Cats have long outnumbered humans in this Middle Eastern country

KEY HIGHLIGHTS

  • Cats have long outnumbered humans in Cyprus.
  • Legends say they were brought to the Middle Eastern country to chase out snakes.
  • The oldest evidence of a domesticated cat dates back to 7,500 BC in a grave where a human and a cat were buried together.
Out past the Arabian Peninsula in the eastern Mediterranean Sea is an island country called Cyprus, which is home to around 1.5 million cats.

Just a stone’s throw from Lebanon, the 10th most densely populated country in the world, Cyprus has more cats than human inhabitants, who are estimated to be just over 1.2 million.

Ilha da Queimada Grande, also known as Snake Island, off the coast of Brazil, is infamous for being exclusively occupied by snakes and other animals with no human presence.

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However, this middle-eastern feline haven is co-inhabited by humans and cats who outnumber them.

The friendly felines are ubiquitous throughout Cyprus – they can be seen lounging by swimming pools, in bars and on the streets waiting for some treats.

A cat pictured in the yard of St Lazarus Church in Larnaca Cyprus
A cat pictured in the yard of St. Lazarus Church in Larnaca, Cyprus

Why does Cyprus have so many cats?

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There are many theories about how the country ended up with so many cats, but perhaps one of the two most widely accepted explanations is that Roman Empress Saint Helena, also known as Helena of Constantinople, shipped hundreds of cats from Egypt to Cyprus in AD 328 to chase out snakes from a monastery.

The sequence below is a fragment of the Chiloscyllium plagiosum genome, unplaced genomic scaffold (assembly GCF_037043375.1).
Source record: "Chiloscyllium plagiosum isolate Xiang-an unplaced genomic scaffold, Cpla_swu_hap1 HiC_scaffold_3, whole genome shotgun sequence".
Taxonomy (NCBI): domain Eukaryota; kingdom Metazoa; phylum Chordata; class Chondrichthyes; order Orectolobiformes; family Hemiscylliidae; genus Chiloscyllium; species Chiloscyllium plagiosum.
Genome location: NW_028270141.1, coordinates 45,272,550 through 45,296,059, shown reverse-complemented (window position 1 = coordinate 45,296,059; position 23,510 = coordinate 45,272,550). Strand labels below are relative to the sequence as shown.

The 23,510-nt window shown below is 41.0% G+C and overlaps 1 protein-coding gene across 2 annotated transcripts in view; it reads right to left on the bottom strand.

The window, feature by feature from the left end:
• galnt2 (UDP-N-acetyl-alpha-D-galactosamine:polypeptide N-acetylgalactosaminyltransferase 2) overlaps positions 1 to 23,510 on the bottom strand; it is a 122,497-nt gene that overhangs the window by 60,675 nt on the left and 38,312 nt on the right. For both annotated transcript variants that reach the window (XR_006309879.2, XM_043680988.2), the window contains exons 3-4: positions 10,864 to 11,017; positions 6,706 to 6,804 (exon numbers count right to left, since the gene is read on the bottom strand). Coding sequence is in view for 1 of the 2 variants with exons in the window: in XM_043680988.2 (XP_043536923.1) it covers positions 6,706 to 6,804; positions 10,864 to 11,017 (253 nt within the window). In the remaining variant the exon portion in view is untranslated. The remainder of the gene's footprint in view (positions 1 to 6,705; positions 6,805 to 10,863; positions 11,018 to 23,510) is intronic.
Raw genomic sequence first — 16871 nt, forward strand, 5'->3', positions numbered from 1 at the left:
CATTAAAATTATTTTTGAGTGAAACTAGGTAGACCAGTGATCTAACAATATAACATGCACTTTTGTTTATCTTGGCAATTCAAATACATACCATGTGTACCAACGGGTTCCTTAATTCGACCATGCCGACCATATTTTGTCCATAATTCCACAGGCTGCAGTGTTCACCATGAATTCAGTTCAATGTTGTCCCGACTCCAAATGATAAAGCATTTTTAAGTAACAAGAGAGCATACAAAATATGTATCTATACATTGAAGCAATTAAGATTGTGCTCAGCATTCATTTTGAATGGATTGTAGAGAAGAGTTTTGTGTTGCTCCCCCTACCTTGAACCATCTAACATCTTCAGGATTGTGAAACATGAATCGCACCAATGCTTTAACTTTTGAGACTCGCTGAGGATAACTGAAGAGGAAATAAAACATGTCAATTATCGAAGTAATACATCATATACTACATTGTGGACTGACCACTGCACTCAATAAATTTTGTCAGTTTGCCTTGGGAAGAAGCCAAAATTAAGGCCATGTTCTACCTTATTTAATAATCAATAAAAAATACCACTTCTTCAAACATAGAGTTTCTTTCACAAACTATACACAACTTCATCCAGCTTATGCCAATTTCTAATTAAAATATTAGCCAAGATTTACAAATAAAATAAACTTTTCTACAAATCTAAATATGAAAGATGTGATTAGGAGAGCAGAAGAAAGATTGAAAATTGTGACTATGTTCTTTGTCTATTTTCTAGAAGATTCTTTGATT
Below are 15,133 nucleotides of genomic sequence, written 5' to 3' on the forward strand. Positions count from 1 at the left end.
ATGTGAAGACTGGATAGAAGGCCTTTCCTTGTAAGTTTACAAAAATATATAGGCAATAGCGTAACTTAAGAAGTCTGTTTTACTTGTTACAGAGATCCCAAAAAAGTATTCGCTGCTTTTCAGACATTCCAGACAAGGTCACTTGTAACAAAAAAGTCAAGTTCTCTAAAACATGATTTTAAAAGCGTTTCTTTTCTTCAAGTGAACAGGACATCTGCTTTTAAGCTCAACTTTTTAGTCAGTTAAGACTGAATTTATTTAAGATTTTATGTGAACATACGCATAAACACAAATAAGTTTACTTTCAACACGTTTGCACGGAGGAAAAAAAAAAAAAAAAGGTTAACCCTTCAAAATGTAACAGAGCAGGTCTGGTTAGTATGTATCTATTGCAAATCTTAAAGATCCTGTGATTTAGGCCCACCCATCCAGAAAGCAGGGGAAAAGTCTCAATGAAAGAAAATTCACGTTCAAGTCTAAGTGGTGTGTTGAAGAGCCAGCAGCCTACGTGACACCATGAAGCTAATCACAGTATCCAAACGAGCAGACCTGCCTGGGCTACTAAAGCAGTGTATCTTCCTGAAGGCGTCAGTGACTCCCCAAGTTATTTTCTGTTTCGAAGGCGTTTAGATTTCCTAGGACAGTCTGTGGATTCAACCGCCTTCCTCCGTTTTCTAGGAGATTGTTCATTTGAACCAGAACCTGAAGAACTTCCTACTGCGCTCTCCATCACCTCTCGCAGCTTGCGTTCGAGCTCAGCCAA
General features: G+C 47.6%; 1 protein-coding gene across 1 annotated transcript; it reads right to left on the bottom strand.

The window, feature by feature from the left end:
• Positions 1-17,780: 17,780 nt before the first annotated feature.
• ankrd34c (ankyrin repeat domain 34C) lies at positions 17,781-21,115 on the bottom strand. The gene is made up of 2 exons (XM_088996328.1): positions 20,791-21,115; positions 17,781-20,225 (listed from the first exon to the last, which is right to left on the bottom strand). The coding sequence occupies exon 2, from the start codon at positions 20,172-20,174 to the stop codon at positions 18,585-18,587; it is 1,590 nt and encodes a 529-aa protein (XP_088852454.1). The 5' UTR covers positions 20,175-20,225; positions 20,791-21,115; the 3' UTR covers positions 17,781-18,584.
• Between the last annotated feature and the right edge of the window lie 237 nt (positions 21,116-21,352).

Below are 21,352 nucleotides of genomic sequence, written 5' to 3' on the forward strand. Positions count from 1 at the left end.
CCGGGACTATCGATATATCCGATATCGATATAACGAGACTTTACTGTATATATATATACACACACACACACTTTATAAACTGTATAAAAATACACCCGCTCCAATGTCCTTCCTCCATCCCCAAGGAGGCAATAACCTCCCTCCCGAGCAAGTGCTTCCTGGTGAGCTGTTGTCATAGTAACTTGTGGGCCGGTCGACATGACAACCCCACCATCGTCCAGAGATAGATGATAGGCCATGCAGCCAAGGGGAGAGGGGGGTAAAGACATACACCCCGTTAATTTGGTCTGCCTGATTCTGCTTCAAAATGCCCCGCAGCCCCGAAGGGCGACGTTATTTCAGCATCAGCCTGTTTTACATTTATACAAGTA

A contradictory legend says it was the ruler of ancient Egypt, Cleopatra, who brought the furry felines to exterminate snakes.
The earliest known archaeological evidence, however, of a domestic cat having been a house pet on the Mediterranean island goes all the way back to 7,500 BC, in a grave where a human and a cat were buried together over 9,500 years ago.
In 2007, a theory proposed that ancient cats were domesticated somewhere in the Middle East around the same era so farmers could employ their services in keeping pests under control.

A Cypriot cat may look at a king

Over the past few years, countless feeding stations have come up on the island where feral and stray cats know to go and have a meal. Many towns even have a resident ‘cat lady’ who feeds and looks after them.

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